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18th Century English Proverbs

Dates given are generally for the first written appearance of the form of the proverb in English; the proverb may have been in spoken use, in England or orther countries, much earlier and in some cases referred to as "an old saying" prior to that time.

Any port in a storm.
-mid 18th

As the twig is bent, so is the tree inclined.
-early 18th

Ask no questions and hear no lies.
-late 18th

Attack is the best form of defence.
usually quoted as "the best defence is a good offence" in the US
-late 18th

A bad penny always turns up.
-mid 18th

Beauty is in the eye of the beholder.
-mid 18th, 3rd century BC in Greek

Be just before you're generous.
-mid 18th

The best laid schemes of mice and men gang aft agley.
-early 18th

Better to war out than to rust out.
-early 18th

Big fleas have little fleas upon their backs to bite them, and little fleas have lesser fleas, and so ad infinitum.
-early 18th

A bird never flew on one wing.
-early 18th

Birds in their little nests agree.
-early 18th

Blessed is he who expects nothing, for he shall never be disappointed.
-early 18th

Blessings brighten as they take their flight.
-mid 18th

Brag is a good dog, but Holdfast is better.
-early 18th

Care killed the cat.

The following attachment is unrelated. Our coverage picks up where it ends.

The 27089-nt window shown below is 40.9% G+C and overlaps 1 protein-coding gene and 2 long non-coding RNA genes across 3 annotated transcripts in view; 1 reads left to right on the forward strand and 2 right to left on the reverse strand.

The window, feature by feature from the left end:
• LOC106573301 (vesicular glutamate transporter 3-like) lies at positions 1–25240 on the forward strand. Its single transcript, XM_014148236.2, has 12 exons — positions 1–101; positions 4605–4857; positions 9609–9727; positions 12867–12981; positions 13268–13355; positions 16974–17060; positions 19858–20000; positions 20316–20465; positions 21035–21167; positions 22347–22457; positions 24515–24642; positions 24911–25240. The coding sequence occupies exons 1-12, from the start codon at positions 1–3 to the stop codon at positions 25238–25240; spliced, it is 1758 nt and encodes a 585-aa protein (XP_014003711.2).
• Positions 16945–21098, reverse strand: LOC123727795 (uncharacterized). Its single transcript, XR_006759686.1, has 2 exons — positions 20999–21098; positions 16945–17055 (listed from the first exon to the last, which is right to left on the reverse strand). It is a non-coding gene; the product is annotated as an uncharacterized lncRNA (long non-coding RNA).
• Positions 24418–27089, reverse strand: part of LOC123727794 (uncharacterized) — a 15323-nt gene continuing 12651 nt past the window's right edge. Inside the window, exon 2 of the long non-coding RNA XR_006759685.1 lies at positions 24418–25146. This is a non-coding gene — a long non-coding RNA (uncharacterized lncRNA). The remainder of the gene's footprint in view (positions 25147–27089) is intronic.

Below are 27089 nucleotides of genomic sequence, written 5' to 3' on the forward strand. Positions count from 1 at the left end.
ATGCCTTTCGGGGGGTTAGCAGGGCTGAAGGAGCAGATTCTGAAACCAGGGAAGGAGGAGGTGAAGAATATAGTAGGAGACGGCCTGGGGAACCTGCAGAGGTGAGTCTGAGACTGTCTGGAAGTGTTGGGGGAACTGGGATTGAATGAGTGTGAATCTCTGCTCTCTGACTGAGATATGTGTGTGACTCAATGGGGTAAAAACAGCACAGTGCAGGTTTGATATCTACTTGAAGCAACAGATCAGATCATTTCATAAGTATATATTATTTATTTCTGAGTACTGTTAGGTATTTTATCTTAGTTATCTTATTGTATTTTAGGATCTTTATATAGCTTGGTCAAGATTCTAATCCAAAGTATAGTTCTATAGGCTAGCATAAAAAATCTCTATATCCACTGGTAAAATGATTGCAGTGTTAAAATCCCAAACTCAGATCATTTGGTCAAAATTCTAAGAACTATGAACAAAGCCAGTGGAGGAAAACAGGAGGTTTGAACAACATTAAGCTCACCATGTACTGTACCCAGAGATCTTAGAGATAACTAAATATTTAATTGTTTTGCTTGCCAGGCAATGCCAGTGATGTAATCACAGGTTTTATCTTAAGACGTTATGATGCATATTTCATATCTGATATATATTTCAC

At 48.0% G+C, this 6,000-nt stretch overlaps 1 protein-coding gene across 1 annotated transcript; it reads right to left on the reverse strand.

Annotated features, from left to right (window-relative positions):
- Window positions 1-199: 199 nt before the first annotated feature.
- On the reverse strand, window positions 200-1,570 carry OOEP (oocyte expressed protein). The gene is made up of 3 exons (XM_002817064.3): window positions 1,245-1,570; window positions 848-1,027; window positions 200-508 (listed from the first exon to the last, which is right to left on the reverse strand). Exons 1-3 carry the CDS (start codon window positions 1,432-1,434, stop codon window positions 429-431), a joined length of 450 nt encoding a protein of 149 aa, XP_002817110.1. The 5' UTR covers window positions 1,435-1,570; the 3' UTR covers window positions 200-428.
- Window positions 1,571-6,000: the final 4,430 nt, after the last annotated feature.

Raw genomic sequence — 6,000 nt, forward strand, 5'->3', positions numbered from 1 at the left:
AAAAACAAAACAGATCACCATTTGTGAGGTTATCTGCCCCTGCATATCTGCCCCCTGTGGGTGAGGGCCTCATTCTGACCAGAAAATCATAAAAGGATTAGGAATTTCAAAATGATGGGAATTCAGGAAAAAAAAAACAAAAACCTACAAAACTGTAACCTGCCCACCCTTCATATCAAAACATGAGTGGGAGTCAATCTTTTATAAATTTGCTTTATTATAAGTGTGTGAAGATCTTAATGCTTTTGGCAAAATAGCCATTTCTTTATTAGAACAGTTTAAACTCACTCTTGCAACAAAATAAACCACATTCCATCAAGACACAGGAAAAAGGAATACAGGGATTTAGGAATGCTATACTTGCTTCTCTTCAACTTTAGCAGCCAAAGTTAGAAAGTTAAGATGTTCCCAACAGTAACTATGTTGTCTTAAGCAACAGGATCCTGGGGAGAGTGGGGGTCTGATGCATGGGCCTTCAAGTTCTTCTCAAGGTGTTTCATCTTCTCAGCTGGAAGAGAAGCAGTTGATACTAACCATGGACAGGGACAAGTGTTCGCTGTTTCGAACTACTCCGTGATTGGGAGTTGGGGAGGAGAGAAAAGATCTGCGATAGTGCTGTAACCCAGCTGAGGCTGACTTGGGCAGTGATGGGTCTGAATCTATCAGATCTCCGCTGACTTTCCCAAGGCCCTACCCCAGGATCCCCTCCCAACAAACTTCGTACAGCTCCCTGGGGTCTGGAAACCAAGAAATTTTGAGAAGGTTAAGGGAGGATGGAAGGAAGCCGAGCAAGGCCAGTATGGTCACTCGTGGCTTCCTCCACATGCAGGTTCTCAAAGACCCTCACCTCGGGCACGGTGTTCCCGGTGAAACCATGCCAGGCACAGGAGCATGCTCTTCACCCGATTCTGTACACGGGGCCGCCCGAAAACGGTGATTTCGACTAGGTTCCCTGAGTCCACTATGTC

-late 18th

Civility cost nothing.
-early 18th; late 15th century in French

Cleanliness is next to godliness.
-late 18th

The cobbler to his last and the gunner to his linstock.
-mid 18th

A creaking door hangs longest.
-late 18th

Death is the great leveller.
-early 18th

The devil finds work for idle hands to do.
-early 18th

The devil looks after his own.
-early 18th

Distance lends enchantment to the view.
-late 18th

Don't halloo till you are out of the wood.
-late 18th

Don't teach your grandmother to suck eggs.
-early 18th

A door must be either shut or open.
-mid 18th

A dripping June sets all in tune.
-mid 18th

Drive gently over the stones.
-early 18th

Every man has his price.
-mid 18th; Walpole

Experience keeps a dear school.
-mid 18th

Extremes meet.
-mid 18th; mid 17th century in French

The eye of a master does more work than both his hands.
-mid 18th

Facts are stubborn things.
-early 18th

First impressions are the most lasting.
-early 18th

A fool at forty is a fool indeed.
-early 18th; Young

Fools and bairns should never see half-done work.
-early 18th

Fools rush in where angels fear to tread.
-early 18th; Pope

Give a dog a bad name and hang him.
-early 18th

Give and take is fair play.
-late 18th

Give credit where credit is due.
-late 18th

The greater the sinner the greater the saint.
-late 18th

The greater the truth, the greater the libel.
-late 18th

Half the truth is often a whole lie.
-mid 18th

He that follows freits (omens), freits will follow him.
-early 18th

He that will eat the fruit must climb the tree.
-early 18th

He who hesitates is lost.
-early 18th

Hope springs eternal.
-early 18th

If a thing’s worth doing, it’s worth doing well.
-mid 18th